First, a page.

i've never considered joining you all (for several reasons- nothing personal) ..... so this is just theoretical...but i REALLY like what you write here.

i have come to the same ideas as being the best way to have a community, and to cut down on friction, where people have autonomy and independent space-
they arent necessarily getting as much from the community, but they arent REQUIRED to give as much to the community. what they randomly do get, or voluntarily give is different...and feels a lot better all around.

its the obligation and all those expectations, and people having too much enmeshment, and stepping on each others toes to much with control trips, and not having enough alone time.... that has bothered me in most of the communal living situations i have lived in. i think what you are outlining here will bring in some different more independent types, as this would be much more appealing to a wider group of people.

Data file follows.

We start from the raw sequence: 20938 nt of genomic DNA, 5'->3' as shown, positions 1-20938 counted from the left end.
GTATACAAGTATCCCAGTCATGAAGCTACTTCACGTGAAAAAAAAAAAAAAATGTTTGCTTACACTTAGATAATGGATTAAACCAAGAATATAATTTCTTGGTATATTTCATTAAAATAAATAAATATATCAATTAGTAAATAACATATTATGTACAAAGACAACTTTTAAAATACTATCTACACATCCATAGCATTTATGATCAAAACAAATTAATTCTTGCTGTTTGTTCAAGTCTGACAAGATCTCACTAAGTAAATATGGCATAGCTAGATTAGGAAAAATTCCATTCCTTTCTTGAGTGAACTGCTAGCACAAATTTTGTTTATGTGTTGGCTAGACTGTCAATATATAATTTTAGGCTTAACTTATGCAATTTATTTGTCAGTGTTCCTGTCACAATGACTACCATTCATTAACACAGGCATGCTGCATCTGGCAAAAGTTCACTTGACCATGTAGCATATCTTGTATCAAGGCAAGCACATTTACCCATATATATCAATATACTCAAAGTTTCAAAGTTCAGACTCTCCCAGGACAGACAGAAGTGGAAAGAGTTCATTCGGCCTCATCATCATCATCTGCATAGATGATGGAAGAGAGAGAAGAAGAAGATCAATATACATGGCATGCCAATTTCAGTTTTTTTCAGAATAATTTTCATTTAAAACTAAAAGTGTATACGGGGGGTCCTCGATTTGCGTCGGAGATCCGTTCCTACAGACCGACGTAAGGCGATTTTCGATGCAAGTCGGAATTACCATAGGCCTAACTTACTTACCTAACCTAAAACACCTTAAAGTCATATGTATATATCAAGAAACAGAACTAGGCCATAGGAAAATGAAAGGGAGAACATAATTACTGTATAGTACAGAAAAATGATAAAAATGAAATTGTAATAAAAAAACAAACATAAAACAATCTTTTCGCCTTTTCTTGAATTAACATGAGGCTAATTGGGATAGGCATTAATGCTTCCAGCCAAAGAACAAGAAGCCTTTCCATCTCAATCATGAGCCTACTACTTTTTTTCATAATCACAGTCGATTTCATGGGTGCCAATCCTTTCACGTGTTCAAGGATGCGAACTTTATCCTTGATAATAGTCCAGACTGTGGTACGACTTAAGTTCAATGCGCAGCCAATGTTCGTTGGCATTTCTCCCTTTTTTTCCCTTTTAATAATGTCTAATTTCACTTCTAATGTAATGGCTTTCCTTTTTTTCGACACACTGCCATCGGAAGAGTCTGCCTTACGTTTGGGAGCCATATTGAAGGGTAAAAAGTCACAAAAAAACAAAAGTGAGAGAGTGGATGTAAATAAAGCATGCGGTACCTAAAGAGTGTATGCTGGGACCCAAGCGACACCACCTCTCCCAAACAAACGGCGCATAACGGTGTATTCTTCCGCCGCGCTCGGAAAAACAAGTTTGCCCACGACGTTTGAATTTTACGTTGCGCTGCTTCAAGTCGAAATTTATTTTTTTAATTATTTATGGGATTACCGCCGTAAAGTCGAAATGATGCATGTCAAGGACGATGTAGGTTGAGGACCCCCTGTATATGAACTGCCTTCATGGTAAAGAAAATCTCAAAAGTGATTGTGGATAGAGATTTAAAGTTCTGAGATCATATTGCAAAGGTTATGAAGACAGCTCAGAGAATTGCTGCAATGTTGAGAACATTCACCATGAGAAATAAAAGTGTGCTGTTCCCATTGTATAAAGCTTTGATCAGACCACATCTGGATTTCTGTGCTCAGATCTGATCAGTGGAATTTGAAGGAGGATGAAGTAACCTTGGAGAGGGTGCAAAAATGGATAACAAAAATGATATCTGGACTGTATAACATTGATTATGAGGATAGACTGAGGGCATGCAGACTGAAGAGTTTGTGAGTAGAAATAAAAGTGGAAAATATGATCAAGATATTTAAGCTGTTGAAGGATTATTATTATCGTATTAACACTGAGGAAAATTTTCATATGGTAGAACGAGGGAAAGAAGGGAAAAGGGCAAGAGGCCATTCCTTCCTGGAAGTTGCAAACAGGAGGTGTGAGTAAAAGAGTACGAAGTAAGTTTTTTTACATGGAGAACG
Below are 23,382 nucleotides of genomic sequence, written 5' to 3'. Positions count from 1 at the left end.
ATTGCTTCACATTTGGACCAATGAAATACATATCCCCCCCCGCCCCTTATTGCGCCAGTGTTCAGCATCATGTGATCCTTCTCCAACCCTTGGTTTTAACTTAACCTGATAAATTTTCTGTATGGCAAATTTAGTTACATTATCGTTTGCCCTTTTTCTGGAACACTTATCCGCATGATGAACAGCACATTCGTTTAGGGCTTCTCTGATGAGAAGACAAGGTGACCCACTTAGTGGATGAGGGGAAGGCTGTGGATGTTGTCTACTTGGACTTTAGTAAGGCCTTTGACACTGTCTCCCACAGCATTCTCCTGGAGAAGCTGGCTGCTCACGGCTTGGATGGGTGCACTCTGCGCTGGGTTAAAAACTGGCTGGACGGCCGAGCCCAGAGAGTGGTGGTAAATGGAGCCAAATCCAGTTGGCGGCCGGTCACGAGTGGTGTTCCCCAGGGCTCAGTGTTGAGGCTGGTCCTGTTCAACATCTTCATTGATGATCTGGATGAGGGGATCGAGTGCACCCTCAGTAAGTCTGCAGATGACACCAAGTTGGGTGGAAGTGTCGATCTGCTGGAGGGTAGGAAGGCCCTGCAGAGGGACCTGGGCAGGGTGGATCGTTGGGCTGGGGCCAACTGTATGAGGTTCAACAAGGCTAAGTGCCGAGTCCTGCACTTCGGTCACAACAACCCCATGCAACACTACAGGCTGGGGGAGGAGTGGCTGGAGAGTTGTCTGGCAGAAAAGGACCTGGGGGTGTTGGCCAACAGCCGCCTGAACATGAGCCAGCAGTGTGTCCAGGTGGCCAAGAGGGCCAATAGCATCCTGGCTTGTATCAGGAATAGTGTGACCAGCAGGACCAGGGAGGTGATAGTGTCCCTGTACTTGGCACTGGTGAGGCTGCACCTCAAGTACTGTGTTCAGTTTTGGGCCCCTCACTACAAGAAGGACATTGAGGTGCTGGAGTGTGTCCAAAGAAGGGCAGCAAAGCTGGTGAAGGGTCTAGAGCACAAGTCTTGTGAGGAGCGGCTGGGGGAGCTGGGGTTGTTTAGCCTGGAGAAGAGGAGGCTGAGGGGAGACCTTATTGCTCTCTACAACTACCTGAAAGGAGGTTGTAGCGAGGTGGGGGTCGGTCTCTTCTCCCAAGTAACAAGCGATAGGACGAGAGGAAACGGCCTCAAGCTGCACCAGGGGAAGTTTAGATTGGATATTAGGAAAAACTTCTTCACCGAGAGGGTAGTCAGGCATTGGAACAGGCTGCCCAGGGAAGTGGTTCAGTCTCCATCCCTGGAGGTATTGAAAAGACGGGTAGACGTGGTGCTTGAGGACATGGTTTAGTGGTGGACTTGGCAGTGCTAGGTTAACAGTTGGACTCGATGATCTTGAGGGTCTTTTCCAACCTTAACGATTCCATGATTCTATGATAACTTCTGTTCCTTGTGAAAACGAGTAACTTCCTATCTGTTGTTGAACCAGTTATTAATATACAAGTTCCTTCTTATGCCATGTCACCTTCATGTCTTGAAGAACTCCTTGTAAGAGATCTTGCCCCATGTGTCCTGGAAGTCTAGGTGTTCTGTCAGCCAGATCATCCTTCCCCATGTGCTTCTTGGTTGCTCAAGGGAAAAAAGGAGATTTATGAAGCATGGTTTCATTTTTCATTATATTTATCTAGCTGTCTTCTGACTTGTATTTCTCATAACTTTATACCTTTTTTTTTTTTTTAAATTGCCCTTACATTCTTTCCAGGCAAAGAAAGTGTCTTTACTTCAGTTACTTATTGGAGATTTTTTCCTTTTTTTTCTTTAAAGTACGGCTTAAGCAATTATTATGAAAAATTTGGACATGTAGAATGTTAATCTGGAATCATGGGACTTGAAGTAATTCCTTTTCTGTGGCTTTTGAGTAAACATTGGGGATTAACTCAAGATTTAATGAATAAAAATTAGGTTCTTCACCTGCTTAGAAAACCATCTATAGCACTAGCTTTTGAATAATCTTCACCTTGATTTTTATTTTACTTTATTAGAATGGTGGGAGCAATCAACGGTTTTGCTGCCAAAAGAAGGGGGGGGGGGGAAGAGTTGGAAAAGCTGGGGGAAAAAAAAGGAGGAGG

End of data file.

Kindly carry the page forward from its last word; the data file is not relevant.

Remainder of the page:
leila hamaya
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i also whole heartedly agree with the quote of rans.

now though...its more complicated than that, that people are so accustomed to work being drudgery, people head tripping them all the time everywhere as a norm...and just all the weird things that pass as normal nowadays...well its complicated.

some people wouldnt know what to do with true freedom even if it was handed to them on a platter. but there are different types of people, and i think many people, self starters, would thrive in a situation like that. and they would still give a lot, even not being required to, because giving feels great!

some people might give less in that kind of sit, but i also some people might be inclined to give more of themselves, regardless of it being not REQUIRED...actually because it is not obligatory.
 
paul wheaton